The eyes are intricate and complex organs that constantly change throughout a person’s lifetime, a fact that can, at times, make diagnosing and treating the various problems that affect the eyes a complicated undertaking. Some issues that may be common in patients over forty, for example, may be virtually non-existent in young adults for patients still in their adolescence. In our eye care blogs, we have talked a great deal about many of the various conditions that affect aging eyes, but it is also important to realize that young and developing eyes have distinctive issues of their own that need to be addressed. In fact, according to Prevent Blindness America, one in four school-age children have vision problems that, if left untreated, can affect learning ability, personality and adjustment in school. Here are some of the more common diseases and conditions that can adversely affect a young person’s eyesight.
Abnormal skin growth, excess oil, or even an infection can potentially block or clog the tear ducts, oil-secreting glands in the eyelids, or eyelash follicles, causing painful swelling and redness. Some of these issues, like a stye that results from an infected eyelash follicle, are extremely common and represent only mild inconveniences. Others, like a chalazion or a clogged tear duct, may require a more aggressive treatment that could potentially include surgical intervention in order to achieve full relief.
Focus and Eye Alignment Disorders
One relatively common condition, affecting two to three percent of people in the U.S., is amblyopia, or “lazy eye,” which occurs when visual acuity is much better in one eye than in the other. Amblyopia is often the result of strabismus, or a misalignment of the eyes that most commonly occurs during early childhood. One eye may look straight ahead while the other turns in, out, up, or down. The brain learns to ignore signals from the misaligned eye to avoid double vision and gradually the nerve connections to that eye stop developing. Left untreated, this condition can lead to permanent vision loss in the weaker eye by the time the child is nine or ten years old, but if caught early during a simple vision screening it can easily be stopped and reversed.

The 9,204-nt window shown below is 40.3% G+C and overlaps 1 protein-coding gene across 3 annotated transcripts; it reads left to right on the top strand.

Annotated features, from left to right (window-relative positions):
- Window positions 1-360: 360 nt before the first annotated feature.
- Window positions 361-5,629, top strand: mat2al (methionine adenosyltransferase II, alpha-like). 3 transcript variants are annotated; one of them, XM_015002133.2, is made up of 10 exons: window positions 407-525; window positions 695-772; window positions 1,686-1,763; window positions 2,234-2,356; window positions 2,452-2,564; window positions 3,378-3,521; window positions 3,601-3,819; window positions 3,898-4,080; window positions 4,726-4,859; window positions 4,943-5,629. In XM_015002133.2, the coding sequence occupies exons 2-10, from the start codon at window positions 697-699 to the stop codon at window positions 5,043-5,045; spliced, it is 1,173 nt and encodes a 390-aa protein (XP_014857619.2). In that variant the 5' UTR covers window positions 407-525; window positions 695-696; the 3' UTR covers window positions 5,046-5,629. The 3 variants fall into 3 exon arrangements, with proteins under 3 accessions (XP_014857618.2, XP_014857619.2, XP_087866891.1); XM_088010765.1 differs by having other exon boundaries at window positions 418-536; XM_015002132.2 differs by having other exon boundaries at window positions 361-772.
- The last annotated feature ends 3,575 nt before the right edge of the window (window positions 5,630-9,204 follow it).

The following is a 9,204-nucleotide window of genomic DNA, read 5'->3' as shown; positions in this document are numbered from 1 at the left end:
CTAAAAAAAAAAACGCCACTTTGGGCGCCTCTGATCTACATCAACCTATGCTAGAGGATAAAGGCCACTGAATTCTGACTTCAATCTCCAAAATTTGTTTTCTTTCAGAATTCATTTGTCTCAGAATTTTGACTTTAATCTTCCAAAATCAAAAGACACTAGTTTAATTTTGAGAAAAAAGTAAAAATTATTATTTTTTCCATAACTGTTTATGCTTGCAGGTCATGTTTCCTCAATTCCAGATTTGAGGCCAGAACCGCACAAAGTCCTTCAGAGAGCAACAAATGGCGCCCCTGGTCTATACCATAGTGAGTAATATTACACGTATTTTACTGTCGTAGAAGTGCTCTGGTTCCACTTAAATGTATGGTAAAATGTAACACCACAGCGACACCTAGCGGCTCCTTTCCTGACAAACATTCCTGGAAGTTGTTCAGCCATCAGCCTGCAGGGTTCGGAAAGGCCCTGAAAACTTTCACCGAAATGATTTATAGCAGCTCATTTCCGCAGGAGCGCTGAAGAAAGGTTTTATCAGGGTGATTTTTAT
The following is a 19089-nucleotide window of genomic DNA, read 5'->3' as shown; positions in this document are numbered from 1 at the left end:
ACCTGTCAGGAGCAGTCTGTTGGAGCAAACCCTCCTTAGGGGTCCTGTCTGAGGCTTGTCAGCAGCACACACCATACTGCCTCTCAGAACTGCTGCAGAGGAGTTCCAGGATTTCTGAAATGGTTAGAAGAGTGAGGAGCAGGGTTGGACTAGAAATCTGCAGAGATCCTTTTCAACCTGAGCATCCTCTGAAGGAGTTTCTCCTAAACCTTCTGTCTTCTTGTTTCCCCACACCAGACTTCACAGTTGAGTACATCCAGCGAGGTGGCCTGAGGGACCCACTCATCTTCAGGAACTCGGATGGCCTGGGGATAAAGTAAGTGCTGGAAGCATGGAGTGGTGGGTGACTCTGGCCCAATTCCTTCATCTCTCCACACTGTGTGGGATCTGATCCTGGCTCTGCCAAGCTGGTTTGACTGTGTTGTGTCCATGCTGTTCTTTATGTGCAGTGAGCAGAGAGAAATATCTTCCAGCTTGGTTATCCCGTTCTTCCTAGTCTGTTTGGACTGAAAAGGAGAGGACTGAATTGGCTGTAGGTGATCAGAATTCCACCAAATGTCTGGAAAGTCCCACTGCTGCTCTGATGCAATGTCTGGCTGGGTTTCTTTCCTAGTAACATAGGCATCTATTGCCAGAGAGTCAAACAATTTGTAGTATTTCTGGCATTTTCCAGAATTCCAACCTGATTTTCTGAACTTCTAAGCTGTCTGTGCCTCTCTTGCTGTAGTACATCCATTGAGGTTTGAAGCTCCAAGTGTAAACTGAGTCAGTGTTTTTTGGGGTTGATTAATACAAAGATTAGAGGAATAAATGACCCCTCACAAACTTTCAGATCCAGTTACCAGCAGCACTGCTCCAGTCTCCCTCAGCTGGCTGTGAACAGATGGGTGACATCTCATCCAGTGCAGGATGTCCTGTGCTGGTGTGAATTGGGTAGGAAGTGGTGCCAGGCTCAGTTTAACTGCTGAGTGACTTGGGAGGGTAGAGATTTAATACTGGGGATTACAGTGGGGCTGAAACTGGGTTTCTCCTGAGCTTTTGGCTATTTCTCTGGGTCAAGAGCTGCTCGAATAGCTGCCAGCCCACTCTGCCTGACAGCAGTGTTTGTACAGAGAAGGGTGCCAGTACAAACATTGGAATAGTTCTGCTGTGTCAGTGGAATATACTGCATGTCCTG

In all cases of vision problems in children, early diagnosis and treatment are critical. It is important, however, to keep in mind that a vision screening performed by your pediatrician or the school nurse is not a comprehensive eye exam. While these screenings are very helpful, they are only designed to alert parents to the possibility of a visual problem, not to take the place of a visit to an eye care practitioner. The American Academy of Ophthalmology (AAO) recommends that all children receive vision testing every two years if no vision correction is required, or annually if eyeglasses or contact lenses are required, starting at around 3 years of age and lasting through their teenage years. Young eyes can change very quickly, so regular exams are necessary in order to ensure that those changes aren’t negatively affecting performance from one year to the next. If you have questions about the health of your eyes, or would like to schedule an eye exam for yourself or for your child, please contact Georgia Eye Physicians and Surgeons to make an appointment with Dr. William Segal or Dr. Marc Lay. Be sure to follow us on Facebook, Twitter, and Google+ for more information on how to keep your vision clear.